Fed the children, then went to the Rotary Ladies’ Night dinner. Sat near Van Duyns, Senta Moore, the Bishops, etc. Had a pretty good time until the last half hour when the M.C. got raunchy. Sunday Bob put up the drapes in our bedroom and the living room.

I got a letter from the Ranger Rick staff wanting me to rewrite my article but definitely interested.

We filled in for each other on transportation to Warm Mt. School when there were sick kids. One day I took, in addition to my usual, Lauri Figeton to Steel Bridge Road and one Van Duzen child to their place.

Linda Lindsey and I were going to hike out to the ranch but I had to cancel because Clarke was sick and there was no one to leave him with.

Went to Redding with Ruth Bartz to hear the Irish Rovers. She offered to drive, which was a good thing because the clutch chain broke on the VW that day. It was such a treat to hear and see a group like that who seemed to be enjoying themselves as they played. There were five men and between them they played guitars, an accordion, a tin flute, a banjo, a goatskin drum, and of course all of them sang. There were about 30 people from Weaverville there. We went to Sambo’s for coffee and a sundae afterwards. Got home after midnight. Bob babysat.

I showed Jeffrey how to saw a board. I helped hold the board while he sawed. The expression on his face when the piece dropped off was really something! He was so pleased at the result after all his hard work.

Took the children to Dick and Kay’s beautiful new house for Michael’s birthday. It was rather chaotic—two years old is pretty young for a party. Scot Lindsey and Clarke managed to dump their grape juice all over everything. All but one were runny nosed. Jeffrey complained of an earache so we left first. Another night of being up a lot because he had so much pain in his ears. Had started him on antibiotics that afternoon. All three were not well.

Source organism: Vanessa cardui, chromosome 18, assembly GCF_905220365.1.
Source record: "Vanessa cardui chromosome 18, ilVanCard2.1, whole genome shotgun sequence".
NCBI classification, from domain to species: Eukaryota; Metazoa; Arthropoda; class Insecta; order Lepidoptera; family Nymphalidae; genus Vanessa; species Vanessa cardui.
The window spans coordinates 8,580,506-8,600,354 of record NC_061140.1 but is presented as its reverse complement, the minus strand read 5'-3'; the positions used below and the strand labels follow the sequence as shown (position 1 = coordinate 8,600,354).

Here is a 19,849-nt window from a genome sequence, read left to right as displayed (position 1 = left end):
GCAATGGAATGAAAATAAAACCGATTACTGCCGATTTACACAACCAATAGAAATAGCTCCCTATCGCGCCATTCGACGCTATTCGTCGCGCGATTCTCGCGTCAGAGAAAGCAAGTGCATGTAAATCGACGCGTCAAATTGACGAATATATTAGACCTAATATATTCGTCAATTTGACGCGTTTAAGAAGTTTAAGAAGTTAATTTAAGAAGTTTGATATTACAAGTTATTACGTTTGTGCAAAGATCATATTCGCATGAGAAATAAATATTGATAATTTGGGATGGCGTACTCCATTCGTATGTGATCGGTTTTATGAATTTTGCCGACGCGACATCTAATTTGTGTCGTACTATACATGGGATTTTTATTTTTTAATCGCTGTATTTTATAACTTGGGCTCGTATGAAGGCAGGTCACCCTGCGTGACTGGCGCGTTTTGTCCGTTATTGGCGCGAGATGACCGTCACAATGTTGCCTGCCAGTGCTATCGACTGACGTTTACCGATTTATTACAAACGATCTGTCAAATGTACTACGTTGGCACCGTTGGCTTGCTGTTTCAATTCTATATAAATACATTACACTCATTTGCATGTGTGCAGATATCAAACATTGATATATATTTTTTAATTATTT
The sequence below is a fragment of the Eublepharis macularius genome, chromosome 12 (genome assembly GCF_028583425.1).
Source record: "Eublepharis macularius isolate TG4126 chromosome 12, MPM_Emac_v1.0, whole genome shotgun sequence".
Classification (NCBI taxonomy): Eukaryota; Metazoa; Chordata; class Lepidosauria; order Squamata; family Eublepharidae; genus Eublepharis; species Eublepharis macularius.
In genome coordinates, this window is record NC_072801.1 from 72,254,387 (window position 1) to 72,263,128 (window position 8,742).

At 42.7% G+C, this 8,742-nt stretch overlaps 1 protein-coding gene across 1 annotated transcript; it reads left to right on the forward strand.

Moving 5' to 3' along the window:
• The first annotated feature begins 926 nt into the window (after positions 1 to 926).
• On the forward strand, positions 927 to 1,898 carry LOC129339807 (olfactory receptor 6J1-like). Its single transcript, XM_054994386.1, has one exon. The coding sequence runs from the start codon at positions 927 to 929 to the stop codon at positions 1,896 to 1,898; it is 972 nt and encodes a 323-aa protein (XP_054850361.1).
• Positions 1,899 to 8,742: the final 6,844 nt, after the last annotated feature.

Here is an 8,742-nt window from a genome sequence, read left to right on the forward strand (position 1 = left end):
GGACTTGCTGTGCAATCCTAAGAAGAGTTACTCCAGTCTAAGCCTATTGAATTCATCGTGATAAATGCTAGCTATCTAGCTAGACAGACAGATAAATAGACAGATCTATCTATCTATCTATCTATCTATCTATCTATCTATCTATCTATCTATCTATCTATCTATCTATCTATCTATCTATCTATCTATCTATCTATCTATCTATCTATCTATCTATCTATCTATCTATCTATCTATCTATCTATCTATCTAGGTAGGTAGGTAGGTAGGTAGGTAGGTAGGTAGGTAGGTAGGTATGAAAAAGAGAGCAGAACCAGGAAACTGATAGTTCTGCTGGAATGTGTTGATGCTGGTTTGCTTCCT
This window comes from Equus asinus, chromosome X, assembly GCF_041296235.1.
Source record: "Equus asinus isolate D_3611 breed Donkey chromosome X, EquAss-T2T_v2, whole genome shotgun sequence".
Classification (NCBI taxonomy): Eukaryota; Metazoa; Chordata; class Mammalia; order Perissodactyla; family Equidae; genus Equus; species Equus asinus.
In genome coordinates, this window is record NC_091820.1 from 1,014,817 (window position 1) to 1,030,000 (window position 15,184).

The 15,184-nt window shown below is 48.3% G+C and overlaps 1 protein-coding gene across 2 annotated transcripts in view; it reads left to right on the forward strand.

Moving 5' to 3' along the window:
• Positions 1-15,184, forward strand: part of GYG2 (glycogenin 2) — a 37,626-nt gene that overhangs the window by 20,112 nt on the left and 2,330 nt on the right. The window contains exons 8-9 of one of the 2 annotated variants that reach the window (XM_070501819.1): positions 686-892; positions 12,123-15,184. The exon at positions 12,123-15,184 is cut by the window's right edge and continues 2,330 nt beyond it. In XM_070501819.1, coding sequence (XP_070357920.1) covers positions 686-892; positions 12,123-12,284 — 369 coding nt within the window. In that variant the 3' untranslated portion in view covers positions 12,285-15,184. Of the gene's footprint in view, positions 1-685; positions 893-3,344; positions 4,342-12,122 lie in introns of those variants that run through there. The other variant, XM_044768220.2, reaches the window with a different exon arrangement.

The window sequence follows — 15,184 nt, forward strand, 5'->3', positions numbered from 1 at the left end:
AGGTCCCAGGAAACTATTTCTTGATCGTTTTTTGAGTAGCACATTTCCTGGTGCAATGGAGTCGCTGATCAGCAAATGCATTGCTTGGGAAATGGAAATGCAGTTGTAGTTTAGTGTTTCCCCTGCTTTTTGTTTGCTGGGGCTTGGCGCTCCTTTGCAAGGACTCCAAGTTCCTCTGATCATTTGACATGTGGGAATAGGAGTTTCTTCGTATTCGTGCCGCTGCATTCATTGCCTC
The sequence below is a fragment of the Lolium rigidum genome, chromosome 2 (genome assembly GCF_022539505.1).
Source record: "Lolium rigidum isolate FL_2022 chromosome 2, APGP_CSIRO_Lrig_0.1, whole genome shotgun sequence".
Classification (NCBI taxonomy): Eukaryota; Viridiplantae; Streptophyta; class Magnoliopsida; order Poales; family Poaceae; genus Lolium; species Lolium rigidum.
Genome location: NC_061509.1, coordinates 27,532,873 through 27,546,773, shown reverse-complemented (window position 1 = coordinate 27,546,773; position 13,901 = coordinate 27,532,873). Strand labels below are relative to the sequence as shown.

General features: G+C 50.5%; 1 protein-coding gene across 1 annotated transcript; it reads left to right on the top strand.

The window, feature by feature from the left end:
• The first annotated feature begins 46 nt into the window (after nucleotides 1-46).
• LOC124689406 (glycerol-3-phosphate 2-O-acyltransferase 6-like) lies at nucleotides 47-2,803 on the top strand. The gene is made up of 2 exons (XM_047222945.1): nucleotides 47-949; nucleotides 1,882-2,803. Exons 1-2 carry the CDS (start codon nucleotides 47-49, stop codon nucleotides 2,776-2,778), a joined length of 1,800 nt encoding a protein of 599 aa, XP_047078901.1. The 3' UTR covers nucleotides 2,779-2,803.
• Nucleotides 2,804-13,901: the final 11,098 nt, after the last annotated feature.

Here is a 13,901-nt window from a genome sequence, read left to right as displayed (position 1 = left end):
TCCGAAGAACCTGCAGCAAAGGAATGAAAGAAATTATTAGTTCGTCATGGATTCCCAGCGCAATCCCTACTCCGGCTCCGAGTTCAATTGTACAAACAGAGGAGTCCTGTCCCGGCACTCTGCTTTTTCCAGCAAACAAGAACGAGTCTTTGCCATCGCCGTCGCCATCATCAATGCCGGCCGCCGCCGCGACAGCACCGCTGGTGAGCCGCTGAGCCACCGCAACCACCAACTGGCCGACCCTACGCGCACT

Bob got back that evening, having been to Bakersfield and then Garberville. An employee and her husband had been killed in a car accident. She was their chief operator in Garberville. Then I started feeling sick. Bob went to Garberville again a couple of days later and by then I felt well enough to take the kids to the park. We needed sweaters though. Took a kite and flew it on the school grounds.

“I really feel like I’ve had it with child care for the last two weeks.” All the sickness and crankiness. And of course hadn’t been well myself. But I mentioned that tulips were in bloom and forsythia and daffodils.

“Rebecca was looking up words in the dictionary and asking me t spell them tonight. She wrote them all down (many new to me) to take to school.”

On March 22nd I wrote that “the children are all healthy again!” That Sunday Bob got up early and went out to do road work at the ranch. I went out with the children and took lunch. It was cold and foggy in the morning but then cleared off and was beautiful. I got a lot done there, the kids played, the plum and peach trees were in bloom. The frogs croaked just before we left. We ate dinner at Big Bar.

Monday Bob went to Garberville again so I had to get Christi Forero to babysit whileI went to music class. During the afternoon I left Jeff and Clarke with Linda Lindsey for naps. I went out to pick up Robin at Warm Mt. School and when I got back Rebecca had just gotten home. We went to pick up the boys but since they were both still asleep Linda said to leave them so Rebecca and I went to Varney’s and then to her piano lesson. On the way the clutch went out on the VW again. I remembered what Bob had said about turning off the engine to shift so was able to get her up to Mrs. Gott’s and the car to Miller’s Garage. Lonnie gave me a ride home. I went to get Rebecca with the truck. I had some trouble with the emergency brake on the truck Monday night when I picked up Christi. Larry Forero said the headlights on the truck were out on one side.

Tuesday morning I took Jeff and Clarke to McClurg’s and drove the truck over to get gas. The VW was fixed so I left the truck there to get the headlight fixed and went in the VW to get Linda and drive out to the ranch. The sun came out and we had a pleasant hour out there before clouding over. Rain began as we left. Linda seemed to enjoy her day away from kids.